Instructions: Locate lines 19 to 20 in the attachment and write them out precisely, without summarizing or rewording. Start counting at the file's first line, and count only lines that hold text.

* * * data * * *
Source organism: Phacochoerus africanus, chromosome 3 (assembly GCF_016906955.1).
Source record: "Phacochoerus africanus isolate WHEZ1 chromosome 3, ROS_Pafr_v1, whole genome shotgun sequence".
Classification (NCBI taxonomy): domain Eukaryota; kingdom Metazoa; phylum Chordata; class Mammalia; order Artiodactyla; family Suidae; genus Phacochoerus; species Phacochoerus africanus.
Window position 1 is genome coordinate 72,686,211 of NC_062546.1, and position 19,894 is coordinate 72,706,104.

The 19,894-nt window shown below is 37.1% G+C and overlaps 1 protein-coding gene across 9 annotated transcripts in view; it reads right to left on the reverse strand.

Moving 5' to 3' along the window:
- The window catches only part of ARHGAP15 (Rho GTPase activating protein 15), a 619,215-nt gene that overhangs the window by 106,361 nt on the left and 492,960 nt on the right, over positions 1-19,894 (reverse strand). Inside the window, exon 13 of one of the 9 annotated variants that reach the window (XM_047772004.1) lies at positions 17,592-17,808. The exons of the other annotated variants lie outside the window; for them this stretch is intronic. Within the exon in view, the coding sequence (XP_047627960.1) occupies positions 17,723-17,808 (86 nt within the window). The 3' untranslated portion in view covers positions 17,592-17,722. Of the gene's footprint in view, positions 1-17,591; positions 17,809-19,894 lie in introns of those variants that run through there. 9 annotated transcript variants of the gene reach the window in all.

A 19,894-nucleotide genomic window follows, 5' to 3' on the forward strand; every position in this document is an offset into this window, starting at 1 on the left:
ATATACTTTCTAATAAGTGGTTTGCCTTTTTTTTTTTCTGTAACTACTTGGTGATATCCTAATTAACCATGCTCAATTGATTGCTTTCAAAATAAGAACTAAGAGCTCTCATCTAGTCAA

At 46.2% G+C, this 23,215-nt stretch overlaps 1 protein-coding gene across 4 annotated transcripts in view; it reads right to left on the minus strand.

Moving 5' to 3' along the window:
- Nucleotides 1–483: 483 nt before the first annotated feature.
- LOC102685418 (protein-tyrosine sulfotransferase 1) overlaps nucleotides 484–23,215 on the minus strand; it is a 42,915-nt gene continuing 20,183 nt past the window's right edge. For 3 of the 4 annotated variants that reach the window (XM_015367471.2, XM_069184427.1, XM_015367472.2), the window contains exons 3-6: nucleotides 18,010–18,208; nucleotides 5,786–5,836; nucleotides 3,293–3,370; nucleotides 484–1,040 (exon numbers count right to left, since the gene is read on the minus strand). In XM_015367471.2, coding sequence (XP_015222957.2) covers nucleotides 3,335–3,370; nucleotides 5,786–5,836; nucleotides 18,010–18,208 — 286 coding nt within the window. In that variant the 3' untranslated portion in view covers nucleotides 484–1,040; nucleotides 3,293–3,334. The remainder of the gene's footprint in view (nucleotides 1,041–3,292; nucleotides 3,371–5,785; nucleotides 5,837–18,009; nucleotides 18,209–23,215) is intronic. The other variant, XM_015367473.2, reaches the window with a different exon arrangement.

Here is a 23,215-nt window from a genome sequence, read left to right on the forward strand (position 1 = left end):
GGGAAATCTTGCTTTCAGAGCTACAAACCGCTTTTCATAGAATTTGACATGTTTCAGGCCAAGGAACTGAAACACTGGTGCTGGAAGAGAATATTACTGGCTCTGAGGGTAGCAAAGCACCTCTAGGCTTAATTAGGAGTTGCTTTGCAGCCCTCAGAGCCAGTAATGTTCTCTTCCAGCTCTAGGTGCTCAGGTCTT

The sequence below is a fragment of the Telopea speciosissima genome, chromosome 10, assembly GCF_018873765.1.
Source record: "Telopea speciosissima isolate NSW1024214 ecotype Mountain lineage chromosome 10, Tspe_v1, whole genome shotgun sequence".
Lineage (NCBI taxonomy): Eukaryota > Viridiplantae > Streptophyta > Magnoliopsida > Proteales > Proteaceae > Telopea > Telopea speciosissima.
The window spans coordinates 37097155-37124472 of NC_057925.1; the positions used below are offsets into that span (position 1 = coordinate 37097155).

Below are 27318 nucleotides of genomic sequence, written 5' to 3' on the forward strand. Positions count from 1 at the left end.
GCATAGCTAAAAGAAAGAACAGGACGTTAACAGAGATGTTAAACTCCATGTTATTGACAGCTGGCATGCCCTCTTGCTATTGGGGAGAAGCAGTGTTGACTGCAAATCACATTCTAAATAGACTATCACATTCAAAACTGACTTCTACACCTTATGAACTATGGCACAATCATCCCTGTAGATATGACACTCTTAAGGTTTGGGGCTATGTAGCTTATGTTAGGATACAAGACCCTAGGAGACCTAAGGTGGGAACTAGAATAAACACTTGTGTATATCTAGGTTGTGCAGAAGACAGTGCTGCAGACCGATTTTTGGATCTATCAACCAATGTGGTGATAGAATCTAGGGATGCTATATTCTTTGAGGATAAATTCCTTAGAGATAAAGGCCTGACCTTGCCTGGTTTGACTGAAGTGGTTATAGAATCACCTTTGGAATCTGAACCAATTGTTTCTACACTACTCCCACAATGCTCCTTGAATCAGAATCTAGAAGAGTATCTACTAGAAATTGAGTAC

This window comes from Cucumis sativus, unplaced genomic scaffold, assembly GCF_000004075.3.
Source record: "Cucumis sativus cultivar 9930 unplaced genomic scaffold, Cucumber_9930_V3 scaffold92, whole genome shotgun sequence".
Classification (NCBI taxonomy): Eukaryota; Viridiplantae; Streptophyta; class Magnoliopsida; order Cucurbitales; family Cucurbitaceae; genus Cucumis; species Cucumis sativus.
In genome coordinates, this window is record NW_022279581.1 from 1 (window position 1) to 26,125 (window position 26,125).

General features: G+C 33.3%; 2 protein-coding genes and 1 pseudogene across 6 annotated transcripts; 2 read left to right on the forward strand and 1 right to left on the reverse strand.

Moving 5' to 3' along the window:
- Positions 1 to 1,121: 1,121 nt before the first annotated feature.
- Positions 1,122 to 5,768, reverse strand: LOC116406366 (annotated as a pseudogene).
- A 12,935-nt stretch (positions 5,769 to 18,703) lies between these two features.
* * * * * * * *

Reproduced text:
The window spans coordinates 37097155-37124472 of NC_057925.1; the positions used below are offsets into that span (position 1 = coordinate 37097155).

Below are 27318 nucleotides of genomic sequence, written 5' to 3' on the forward strand. Positions count from 1 at the left end.